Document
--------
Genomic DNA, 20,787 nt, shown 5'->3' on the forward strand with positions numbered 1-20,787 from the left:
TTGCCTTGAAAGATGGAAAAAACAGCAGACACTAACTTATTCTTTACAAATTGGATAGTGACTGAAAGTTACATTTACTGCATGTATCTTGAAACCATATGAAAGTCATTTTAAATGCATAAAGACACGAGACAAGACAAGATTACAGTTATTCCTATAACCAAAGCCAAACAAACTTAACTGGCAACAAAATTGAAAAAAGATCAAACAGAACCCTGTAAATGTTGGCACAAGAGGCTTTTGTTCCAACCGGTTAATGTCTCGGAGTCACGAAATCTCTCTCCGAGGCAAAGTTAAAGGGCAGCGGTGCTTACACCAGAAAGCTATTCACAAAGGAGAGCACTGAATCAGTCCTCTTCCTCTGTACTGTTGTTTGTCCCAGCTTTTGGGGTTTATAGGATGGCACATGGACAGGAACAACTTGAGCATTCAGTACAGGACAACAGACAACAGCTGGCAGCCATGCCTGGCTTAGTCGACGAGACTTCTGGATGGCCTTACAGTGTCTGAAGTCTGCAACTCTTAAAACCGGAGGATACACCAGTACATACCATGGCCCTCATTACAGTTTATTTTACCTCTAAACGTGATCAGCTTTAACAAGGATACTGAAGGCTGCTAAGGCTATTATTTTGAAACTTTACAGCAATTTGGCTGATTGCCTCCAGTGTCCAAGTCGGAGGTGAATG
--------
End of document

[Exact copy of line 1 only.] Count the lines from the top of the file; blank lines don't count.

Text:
Genomic DNA, 20,787 nt, shown 5'->3' on the forward strand with positions numbered 1-20,787 from the left: